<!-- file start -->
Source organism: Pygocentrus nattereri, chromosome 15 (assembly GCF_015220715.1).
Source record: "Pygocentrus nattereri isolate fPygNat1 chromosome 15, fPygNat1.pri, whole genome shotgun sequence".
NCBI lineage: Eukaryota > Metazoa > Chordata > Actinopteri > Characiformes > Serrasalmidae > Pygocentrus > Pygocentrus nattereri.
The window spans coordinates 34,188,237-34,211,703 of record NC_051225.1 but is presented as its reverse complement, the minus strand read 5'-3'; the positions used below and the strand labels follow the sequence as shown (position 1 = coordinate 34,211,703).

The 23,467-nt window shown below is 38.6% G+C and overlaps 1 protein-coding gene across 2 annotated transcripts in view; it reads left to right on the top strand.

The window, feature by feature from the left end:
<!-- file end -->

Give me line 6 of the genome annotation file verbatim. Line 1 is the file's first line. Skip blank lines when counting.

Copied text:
The window, feature by feature from the left end: